This is Dark Cloud on Wednesday, February 21, 2007.
The jury in the Scooter Libby trial is at its first day of deliberation as we speak, and I would find it difficult to believe that he won’t be convicted. Just about all reports are that the defense did a terrible job, because they had a terrible job, hampered somewhat by the fact they had no possible plausible defense to offer. For their client to be correct in his weak excuses, around ten other folks of impressive credentials would have to be wrong, and that there was no trail of smoke to a conspiracy for which not the slightest reason could be suggested to benefit anyone. Libby was contradicted by not only the horrid liberal media but by members of his own administration, like former Press Secretary Ari Fleischer, a man deservedly so terrified of his own role he demanded amnesty before he’d cooperate with the prosecution. Others of similar guilt level see themselves as invulnerable.
What this means is that Libby will likely, absent a pardon from Bush, go to prison. It is, as his boss Dick Cheney pointed out, unfair that he alone should be singled out to do so. But what Cheney apparently had in mind was that Karl Rove ought to be led weeping to the blade and basket, and there the modest Terror stop. But the reality is, federal prosecutor Patrick Fitzgerald might be making a stab at bringing down Dick Cheney, the Vice President, for Libby’s actions could not have been done without his boss’ approval and connivance, nor would he have motivation without them.
This is the result of the Vice President taking offense at the newspaper article of Joseph Wilson, one Valerie Plame’s husband, who had been sent to Africa to check up on reports Iraq was trying to obtain material for a nuclear bomb. Wilson found no sign of any recent activity and said so. But Weapons of Mass Destruction was initially the sole Bush-Cheney reason to invade Iraq. Without it, they had no excuse for what they eventually did. Cheney is the one who holds grudges, and what records we have suggest he was livid about Wilson’s article written in July 2003 about the visit to Niger.
So Cheney and Libby tried to make Wilson out to be a Clintonista who was sent to Niger by his wife, a CIA clandestine agent, just to make mischief. His wife had no such authority, but she did recommend him, since he knew the country and the issues. The CIA also hadn’t fallen easily into line with the Bushies before the war, and so the Bushies and neo-cons, at that time in lock step, tried to paint Wilson and his wife as mere political operators not really doing big boy stuff. They could only do this by pointing out Plame’s marriage to Wilson and imply….something. Nepotism, maybe. Also? Sex, which always scares Republicans.
The problem was that Plame, an undercover agent, was protected from just that sort of thing by the laws that make outing agents a crime. As soon as Libby discovered that Plame was an operative, he had to cover his tracks, so he invented conversations, forgot others, and lied a lot to the FBI and other agencies. In fact, it is only on the issue of lying that Libby is in the dock at all, because any other charge might allow the government to claim national security.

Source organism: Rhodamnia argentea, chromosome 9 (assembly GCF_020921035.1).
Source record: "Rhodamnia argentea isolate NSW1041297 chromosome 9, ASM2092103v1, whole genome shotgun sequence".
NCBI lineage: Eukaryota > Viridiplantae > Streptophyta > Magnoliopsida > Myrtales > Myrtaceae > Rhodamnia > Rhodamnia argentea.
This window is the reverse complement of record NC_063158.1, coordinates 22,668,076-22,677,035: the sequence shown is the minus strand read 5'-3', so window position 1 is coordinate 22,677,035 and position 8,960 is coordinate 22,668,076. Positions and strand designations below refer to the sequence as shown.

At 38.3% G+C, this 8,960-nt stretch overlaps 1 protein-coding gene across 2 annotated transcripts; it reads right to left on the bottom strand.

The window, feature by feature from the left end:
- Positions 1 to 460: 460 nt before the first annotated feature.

Although he promised to fire anyone who had revealed Plame’s name, Bush has fired nobody. Under oath, the media revealed that Armitage, Rove, Libby, and others have all been shown to have pushed this story to them. Armitage left with his boss, Colin Powell, but Rove is still there, and Bush refuses to honor his promise. Again. Ask New Orleans and the Gulf Coast about the value of Bush’s promises. The value is zero; there is no hyperbole there, it’s valueless.
We can only hope that the investigation continues unabated and prosecutor Patrick Fitzgerald gets face time with Cheney on the stand and under oath. I would not be surprised if Fitzgerald had an accident, frankly. I think this administration would do that, they’re so unhinged from reality or sense of guilt, shame, or responsibility for their actions.
As the Libby trial wound down this week, President Bush had the unmitigated gall to compare himself to George Washington and the Iraq War to our Revolution. He does this sort of thing a lot. It’s the stigmata of the delusional, who think they need to nudge the public to acclaim what he sees as obvious. He’s compared himself and his struggles to Lincoln, Truman, FDR and doesn’t seem to realize how bad it makes him look even if people are stupid enough to think the comparison of events is valid.
And he’s about to after Iran, and thus present the world with something it’s never seen before: an actually united Islam against the west. All of this so a preppy with Daddy issues could be a War President and a Great Leader, albeit one that increasingly reminds not of our own past great leaders, but of North Korea’s in the present.